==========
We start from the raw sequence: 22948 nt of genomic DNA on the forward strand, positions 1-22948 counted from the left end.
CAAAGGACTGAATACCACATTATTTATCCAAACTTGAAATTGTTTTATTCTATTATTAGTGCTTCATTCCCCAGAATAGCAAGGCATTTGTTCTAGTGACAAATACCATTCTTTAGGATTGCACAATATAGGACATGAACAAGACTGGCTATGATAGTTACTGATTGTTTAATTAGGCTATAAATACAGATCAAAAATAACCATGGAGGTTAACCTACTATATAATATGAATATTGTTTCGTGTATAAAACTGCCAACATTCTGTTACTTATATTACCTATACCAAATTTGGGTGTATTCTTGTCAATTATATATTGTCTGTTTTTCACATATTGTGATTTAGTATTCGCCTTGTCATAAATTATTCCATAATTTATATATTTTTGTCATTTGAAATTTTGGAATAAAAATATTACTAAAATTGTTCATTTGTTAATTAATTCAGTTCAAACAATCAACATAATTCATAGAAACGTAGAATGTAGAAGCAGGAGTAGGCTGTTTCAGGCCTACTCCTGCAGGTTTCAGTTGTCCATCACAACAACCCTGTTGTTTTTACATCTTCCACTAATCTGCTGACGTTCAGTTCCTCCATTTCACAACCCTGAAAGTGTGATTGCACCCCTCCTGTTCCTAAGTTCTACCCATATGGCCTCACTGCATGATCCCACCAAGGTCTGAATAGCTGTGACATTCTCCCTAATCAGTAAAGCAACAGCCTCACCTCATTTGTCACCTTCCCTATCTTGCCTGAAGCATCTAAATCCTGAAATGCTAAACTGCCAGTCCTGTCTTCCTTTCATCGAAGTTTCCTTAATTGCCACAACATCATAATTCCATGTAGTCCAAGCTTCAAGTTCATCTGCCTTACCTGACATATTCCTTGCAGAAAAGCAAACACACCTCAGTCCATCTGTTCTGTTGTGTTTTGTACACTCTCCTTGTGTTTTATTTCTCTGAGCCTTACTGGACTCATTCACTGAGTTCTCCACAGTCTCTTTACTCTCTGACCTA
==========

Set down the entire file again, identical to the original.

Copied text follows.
We start from the raw sequence: 22948 nt of genomic DNA on the forward strand, positions 1-22948 counted from the left end.
CAAAGGACTGAATACCACATTATTTATCCAAACTTGAAATTGTTTTATTCTATTATTAGTGCTTCATTCCCCAGAATAGCAAGGCATTTGTTCTAGTGACAAATACCATTCTTTAGGATTGCACAATATAGGACATGAACAAGACTGGCTATGATAGTTACTGATTGTTTAATTAGGCTATAAATACAGATCAAAAATAACCATGGAGGTTAACCTACTATATAATATGAATATTGTTTCGTGTATAAAACTGCCAACATTCTGTTACTTATATTACCTATACCAAATTTGGGTGTATTCTTGTCAATTATATATTGTCTGTTTTTCACATATTGTGATTTAGTATTCGCCTTGTCATAAATTATTCCATAATTTATATATTTTTGTCATTTGAAATTTTGGAATAAAAATATTACTAAAATTGTTCATTTGTTAATTAATTCAGTTCAAACAATCAACATAATTCATAGAAACGTAGAATGTAGAAGCAGGAGTAGGCTGTTTCAGGCCTACTCCTGCAGGTTTCAGTTGTCCATCACAACAACCCTGTTGTTTTTACATCTTCCACTAATCTGCTGACGTTCAGTTCCTCCATTTCACAACCCTGAAAGTGTGATTGCACCCCTCCTGTTCCTAAGTTCTACCCATATGGCCTCACTGCATGATCCCACCAAGGTCTGAATAGCTGTGACATTCTCCCTAATCAGTAAAGCAACAGCCTCACCTCATTTGTCACCTTCCCTATCTTGCCTGAAGCATCTAAATCCTGAAATGCTAAACTGCCAGTCCTGTCTTCCTTTCATCGAAGTTTCCTTAATTGCCACAACATCATAATTCCATGTAGTCCAAGCTTCAAGTTCATCTGCCTTACCTGACATATTCCTTGCAGAAAAGCAAACACACCTCAGTCCATCTGTTCTGTTGTGTTTTGTACACTCTCCTTGTGTTTTATTTCTCTGAGCCTTACTGGACTCATTCACTGAGTTCTCCACAGTCTCTTTACTCTCTGACCTA